Wednesday, April 12, 2017

U.S. Navy Strike Group In Korean Peninsula To Send Message To Pyongyang

US Navy Strike Group Joins Japan to Provide Options Against Pyongyang

As the US Navy’s Carrier Strike Group One makes its rounds through the Korean Peninsula with the Nimitz class Carl Vinson aircraft carrier flanked by two destroyers and a guided missile cruiser, the Vinson will practice helicopter landings with Japan’s Maritime Self Defense Force.

The Vinson can hoist as many as 90 fixed wing aircraft and choppers, Fox News notes. 
Many consider Carrier Strike Group One’s activities in the Korean Peninsula a show of force to let Pyongyang know what it would be facing should it conduct some sort of ballistic missile or nuclear launch – an event widely anticipated as North Korea approaches a few key anniversaries this month.  
“Japan wants to dispatch several destroyers as the Carl Vinson enters the East China Sea,” an official told Reuters. The Japanese MSDF could conduct helicopter and communication drills with the US Navy’s first carrier strike group, the source added. 

US President Donald Trump expressed hope after meeting with Chinese President Xi Jinping that Beijing could help "solve the North Korea problem" during a news conference on Wednesday with NATO Secretary General Jens Stoltenberg. Specifically, he cited Beijing’s decision to cease imports of coal from North Korea as a sign of Beijing’s support for international efforts to reign in the rogue nuclear state.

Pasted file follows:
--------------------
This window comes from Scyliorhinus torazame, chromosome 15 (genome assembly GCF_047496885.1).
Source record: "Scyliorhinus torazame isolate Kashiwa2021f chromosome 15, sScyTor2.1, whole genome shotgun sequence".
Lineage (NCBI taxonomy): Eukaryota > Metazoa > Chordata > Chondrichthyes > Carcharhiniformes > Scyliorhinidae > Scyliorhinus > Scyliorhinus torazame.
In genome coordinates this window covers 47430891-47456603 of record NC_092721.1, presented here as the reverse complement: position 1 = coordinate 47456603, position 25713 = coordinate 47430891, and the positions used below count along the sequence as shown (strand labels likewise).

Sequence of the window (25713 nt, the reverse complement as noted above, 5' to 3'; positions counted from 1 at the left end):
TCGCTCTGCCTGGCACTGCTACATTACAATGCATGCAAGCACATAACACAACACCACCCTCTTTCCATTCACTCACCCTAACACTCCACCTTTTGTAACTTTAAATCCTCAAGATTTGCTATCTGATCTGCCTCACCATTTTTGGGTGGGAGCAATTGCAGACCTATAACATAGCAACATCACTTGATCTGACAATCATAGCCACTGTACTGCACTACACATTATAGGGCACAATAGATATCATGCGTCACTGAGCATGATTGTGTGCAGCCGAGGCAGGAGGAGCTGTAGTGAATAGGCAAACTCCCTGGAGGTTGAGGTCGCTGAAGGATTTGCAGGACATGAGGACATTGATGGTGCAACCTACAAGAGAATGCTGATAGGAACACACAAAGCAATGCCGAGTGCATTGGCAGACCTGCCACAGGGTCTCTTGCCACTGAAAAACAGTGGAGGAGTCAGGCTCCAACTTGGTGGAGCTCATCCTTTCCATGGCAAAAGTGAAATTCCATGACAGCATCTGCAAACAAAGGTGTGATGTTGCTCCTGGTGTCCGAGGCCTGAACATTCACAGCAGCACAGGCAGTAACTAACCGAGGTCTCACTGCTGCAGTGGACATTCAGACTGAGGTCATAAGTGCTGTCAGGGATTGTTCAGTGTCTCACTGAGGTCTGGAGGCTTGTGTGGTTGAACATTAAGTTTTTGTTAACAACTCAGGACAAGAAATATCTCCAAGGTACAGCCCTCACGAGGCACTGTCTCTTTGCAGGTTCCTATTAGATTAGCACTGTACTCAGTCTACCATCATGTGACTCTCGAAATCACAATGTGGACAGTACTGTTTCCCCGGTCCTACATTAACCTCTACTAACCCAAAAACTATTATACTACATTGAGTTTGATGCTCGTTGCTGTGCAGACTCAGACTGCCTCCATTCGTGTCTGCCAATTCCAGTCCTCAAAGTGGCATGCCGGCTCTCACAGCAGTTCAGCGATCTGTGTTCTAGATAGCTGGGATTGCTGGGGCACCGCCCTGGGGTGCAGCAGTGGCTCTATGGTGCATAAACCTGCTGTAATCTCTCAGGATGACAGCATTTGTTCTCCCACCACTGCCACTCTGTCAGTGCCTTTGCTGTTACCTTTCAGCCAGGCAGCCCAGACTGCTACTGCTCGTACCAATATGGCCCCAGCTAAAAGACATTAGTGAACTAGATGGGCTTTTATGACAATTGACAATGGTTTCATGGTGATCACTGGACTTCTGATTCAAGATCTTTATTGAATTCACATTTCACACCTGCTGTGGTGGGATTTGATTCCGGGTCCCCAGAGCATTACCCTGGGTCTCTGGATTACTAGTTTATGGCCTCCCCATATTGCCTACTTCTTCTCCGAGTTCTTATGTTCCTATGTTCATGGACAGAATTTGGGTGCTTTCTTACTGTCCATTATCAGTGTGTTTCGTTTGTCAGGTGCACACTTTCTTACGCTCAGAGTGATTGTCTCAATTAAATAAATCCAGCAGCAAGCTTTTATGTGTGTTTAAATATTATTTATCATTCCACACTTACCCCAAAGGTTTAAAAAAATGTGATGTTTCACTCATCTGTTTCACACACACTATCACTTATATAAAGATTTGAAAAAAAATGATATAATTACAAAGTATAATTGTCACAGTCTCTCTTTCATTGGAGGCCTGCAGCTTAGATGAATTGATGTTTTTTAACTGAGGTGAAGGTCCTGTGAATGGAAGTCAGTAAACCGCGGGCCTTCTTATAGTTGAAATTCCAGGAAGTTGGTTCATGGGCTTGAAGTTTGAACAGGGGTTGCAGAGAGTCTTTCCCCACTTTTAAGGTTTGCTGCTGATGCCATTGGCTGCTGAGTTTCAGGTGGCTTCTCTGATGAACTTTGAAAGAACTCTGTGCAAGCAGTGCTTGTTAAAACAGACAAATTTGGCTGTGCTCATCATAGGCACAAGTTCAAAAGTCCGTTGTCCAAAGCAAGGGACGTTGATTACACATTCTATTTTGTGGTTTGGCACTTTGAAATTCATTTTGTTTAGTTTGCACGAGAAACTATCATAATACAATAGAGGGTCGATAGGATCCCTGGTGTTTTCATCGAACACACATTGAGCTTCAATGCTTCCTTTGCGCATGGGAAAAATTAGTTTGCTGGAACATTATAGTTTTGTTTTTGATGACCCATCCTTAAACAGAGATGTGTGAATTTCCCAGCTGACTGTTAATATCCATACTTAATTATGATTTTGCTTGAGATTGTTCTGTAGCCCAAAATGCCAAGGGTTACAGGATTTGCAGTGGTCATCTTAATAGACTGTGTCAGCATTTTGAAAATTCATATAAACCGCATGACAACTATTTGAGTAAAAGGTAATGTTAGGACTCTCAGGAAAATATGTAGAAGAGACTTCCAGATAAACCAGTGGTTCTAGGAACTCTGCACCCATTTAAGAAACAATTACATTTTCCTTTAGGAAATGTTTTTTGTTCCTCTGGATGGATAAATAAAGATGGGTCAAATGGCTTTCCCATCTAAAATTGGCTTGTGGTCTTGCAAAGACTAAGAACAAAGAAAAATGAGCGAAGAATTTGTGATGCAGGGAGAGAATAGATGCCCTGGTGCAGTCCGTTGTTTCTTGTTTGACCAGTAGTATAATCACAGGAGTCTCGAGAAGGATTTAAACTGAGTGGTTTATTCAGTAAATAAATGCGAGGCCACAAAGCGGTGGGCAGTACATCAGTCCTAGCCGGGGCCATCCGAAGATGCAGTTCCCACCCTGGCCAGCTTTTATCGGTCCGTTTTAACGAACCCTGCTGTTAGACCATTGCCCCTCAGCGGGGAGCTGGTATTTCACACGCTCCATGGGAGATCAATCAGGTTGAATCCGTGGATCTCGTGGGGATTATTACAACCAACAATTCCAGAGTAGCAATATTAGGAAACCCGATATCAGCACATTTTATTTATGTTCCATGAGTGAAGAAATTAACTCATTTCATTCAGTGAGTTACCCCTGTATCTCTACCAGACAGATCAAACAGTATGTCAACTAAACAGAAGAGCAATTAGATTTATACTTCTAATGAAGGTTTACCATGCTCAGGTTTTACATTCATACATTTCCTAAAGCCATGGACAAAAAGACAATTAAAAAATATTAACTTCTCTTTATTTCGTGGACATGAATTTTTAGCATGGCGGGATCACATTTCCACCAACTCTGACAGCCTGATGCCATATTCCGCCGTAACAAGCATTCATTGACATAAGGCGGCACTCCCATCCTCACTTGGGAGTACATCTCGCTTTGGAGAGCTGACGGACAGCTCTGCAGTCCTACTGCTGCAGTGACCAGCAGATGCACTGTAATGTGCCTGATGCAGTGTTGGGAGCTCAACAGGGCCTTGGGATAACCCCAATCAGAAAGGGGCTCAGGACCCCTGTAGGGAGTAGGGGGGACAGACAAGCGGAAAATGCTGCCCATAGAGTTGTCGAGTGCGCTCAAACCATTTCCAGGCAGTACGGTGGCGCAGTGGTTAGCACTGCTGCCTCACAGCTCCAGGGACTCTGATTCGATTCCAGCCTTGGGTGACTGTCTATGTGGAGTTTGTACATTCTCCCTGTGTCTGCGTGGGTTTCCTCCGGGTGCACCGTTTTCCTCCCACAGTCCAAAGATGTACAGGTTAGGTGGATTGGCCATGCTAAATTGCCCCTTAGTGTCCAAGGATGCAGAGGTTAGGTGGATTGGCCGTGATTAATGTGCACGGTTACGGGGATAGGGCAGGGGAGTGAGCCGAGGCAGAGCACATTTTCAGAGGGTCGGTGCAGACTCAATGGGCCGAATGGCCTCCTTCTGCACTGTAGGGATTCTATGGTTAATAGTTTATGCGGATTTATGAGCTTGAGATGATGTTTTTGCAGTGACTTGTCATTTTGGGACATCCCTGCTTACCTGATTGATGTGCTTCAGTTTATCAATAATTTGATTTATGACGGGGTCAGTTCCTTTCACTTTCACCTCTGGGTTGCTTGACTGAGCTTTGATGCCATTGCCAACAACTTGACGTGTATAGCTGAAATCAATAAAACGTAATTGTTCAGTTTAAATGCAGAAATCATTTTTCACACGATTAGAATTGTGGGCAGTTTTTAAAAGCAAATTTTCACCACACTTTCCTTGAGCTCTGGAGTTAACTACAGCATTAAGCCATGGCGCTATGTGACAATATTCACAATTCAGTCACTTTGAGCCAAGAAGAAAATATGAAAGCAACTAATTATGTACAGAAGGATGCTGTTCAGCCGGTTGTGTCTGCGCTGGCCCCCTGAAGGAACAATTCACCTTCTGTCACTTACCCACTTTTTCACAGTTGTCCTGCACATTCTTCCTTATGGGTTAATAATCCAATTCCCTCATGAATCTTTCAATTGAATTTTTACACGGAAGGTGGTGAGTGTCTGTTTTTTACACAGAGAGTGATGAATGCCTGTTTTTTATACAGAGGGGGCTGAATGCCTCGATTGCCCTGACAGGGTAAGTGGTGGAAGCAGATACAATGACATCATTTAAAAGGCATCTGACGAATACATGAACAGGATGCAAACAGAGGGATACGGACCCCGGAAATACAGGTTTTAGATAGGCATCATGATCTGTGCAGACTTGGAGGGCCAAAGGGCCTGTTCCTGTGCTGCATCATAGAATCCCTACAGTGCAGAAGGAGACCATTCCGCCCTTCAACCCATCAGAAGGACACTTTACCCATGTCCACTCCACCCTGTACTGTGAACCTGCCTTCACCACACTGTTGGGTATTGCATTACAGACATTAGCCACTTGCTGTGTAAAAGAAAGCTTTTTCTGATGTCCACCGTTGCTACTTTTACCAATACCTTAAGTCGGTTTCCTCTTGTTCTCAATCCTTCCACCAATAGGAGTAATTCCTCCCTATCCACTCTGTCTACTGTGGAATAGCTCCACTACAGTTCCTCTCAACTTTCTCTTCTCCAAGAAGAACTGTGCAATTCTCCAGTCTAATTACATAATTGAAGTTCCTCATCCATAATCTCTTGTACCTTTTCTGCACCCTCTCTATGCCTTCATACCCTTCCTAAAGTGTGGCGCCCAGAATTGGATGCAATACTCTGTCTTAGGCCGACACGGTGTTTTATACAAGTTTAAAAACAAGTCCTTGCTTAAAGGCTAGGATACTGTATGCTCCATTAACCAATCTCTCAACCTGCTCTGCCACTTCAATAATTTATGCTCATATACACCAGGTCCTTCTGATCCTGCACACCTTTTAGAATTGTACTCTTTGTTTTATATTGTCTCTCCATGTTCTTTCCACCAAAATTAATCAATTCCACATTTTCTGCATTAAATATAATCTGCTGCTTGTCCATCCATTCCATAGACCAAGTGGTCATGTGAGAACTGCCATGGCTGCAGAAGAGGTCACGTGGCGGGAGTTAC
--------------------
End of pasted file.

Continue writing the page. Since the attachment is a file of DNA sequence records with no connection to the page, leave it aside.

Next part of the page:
What’s more, Beijing-sponsored news outlet the Global Times ran an op-ed on April 12 indicating "If the North makes another provocative move this month, the Chinese society will be willing to see the UNSC adopt severe restrictive measures that have never been seen before."

 US Secretary of State Rex Tillerson battled to overcome differences with his Russian opposite number Wednesday, but they remained split over an alleged chemical attack in Syria after talks in Moscow.

“Despite the quantity of existing problems… there are considerable prospects for joint work,” Russian Foreign Minister Sergey Lavrov told a news conference after talks with Tillerson and Russian President Vladimir Putin.

“Russia is open to this, open to dialogue with the US in all different areas, not only to dialogue but to joint action aimed at results in the areas where this corresponds to the interests of both countries.”

Tillerson, who met with Putin earlier Wednesday, deplored the “low level of trust” between the countries, whose relations have dropped to a post-Cold War low over Ukraine and Syria.

Despite initial hopes in Moscow of better ties with the US under President Donald Trump, the two powers have descended into a furious war of words over the attack in the town of Khan Sheikhoun and the retaliatory US strike against the forces Kremlin ally Assad.

Putin admitted that relations have worsened in the three months that Trump has been in office.

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